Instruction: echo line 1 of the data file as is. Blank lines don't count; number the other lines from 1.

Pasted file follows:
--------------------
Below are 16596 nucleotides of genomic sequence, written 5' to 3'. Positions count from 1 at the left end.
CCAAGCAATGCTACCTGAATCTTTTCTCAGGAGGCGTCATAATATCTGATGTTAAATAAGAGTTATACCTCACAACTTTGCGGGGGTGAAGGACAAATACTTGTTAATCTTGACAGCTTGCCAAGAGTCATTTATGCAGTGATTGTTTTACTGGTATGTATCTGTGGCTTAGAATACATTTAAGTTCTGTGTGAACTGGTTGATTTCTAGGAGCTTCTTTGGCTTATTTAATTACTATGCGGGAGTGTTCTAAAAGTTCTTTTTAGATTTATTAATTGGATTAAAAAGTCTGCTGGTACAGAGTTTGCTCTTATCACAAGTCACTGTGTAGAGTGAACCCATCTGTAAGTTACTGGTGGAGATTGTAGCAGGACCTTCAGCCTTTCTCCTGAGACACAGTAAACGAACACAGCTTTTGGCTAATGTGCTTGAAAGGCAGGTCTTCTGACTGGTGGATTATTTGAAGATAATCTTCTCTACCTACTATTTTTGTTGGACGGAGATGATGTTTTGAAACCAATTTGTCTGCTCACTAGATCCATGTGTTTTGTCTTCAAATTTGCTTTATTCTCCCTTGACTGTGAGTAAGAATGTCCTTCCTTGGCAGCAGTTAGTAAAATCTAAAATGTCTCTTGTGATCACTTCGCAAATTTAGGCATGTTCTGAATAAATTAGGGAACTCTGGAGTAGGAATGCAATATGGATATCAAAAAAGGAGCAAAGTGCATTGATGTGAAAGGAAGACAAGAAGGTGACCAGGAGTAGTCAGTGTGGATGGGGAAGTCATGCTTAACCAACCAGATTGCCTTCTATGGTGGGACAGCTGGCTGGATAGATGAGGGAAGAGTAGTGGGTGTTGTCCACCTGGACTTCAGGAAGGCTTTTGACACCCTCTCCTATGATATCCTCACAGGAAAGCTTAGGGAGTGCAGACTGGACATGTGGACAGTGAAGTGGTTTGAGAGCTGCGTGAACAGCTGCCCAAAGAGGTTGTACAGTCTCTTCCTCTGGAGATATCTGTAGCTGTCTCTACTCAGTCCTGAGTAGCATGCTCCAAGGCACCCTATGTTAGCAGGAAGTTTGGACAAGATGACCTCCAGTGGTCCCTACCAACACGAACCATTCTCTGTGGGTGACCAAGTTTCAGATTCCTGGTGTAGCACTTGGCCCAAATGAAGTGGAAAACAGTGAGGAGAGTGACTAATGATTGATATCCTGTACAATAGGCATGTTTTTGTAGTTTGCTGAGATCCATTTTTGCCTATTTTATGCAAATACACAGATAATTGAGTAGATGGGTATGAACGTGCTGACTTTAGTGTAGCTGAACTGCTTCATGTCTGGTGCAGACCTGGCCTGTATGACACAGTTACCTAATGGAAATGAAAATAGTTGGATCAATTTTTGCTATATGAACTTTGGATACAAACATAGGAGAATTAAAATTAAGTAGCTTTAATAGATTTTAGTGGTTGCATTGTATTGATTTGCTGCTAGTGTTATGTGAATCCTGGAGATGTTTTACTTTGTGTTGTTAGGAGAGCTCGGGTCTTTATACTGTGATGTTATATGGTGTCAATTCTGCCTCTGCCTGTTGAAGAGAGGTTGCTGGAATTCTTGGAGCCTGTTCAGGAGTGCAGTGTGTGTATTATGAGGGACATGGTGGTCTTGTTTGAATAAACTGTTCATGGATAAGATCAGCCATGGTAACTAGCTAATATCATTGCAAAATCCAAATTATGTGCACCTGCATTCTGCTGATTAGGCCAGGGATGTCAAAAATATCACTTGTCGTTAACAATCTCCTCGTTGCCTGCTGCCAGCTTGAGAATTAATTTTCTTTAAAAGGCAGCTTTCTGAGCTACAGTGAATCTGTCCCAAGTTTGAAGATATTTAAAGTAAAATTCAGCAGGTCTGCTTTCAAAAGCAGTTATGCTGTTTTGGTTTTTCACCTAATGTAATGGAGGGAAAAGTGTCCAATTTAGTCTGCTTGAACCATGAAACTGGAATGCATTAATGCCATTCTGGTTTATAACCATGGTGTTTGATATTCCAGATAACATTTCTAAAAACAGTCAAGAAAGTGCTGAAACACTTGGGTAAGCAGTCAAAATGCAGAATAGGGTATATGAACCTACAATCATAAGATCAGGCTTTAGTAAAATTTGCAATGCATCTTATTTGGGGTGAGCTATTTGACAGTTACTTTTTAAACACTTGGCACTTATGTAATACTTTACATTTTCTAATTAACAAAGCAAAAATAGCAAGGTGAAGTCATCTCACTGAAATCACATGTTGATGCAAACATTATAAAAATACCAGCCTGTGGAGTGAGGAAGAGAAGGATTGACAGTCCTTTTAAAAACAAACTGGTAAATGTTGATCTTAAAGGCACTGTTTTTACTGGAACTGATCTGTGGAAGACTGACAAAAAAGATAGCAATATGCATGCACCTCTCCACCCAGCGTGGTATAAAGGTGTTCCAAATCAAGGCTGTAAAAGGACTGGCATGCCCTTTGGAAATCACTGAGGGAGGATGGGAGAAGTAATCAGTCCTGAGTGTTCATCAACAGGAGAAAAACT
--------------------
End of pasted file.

Below are 16596 nucleotides of genomic sequence, written 5' to 3'. Positions count from 1 at the left end.